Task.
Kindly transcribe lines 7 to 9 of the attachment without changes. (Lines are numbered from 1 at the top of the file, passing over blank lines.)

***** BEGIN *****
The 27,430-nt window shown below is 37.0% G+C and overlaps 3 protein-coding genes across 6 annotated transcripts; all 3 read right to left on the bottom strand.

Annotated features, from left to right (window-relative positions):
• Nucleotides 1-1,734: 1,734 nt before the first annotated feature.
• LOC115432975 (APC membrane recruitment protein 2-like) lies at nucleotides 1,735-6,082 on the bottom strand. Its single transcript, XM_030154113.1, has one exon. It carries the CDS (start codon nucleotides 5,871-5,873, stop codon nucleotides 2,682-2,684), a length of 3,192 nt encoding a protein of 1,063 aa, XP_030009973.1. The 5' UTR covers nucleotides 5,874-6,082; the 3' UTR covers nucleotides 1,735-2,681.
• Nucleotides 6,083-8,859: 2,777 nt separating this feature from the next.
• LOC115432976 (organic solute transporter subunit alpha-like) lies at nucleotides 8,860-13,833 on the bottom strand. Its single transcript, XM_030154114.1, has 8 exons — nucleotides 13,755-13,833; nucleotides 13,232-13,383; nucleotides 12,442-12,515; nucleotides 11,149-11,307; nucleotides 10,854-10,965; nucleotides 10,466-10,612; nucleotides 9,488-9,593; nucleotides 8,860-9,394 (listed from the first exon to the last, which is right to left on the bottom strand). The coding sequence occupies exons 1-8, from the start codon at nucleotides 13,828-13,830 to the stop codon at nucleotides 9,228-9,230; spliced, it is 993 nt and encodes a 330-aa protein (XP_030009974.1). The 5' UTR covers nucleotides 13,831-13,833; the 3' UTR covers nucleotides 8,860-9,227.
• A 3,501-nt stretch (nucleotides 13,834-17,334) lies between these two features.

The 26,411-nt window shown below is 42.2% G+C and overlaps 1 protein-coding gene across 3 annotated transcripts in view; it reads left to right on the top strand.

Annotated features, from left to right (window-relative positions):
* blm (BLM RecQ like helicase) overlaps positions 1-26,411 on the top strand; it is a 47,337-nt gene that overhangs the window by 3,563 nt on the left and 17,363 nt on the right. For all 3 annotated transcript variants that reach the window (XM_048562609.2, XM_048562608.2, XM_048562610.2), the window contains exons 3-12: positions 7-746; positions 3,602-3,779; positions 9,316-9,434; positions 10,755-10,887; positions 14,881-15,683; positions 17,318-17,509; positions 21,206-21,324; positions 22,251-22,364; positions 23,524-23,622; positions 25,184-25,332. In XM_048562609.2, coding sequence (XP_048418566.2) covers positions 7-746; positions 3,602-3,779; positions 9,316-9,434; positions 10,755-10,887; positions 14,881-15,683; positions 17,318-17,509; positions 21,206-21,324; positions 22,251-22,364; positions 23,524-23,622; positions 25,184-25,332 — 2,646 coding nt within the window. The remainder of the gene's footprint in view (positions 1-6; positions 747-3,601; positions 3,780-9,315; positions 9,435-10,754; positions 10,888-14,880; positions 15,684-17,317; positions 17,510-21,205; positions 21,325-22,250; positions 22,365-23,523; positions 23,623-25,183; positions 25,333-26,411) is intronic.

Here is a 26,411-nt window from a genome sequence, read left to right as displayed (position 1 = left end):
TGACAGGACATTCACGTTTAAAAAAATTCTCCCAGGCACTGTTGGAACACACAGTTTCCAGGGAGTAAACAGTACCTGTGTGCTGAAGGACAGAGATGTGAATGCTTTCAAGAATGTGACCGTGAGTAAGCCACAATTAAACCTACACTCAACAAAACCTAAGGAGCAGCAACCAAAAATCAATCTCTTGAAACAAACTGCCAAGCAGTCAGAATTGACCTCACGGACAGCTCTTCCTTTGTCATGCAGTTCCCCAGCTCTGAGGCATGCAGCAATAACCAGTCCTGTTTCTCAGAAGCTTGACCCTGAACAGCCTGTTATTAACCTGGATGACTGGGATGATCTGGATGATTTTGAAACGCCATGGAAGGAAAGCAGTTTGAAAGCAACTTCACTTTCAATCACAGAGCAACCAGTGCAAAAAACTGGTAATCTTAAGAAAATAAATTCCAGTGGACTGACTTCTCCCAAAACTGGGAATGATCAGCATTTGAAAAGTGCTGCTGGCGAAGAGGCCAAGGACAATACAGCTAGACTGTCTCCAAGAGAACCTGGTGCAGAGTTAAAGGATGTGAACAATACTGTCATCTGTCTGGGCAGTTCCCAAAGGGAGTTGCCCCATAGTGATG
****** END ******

• A 3,501-nt stretch (nucleotides 13,834-17,334) lies between these two features.

The 26,411-nt window shown below is 42.2% G+C and overlaps 1 protein-coding gene across 3 annotated transcripts in view; it reads left to right on the top strand.

Annotated features, from left to right (window-relative positions):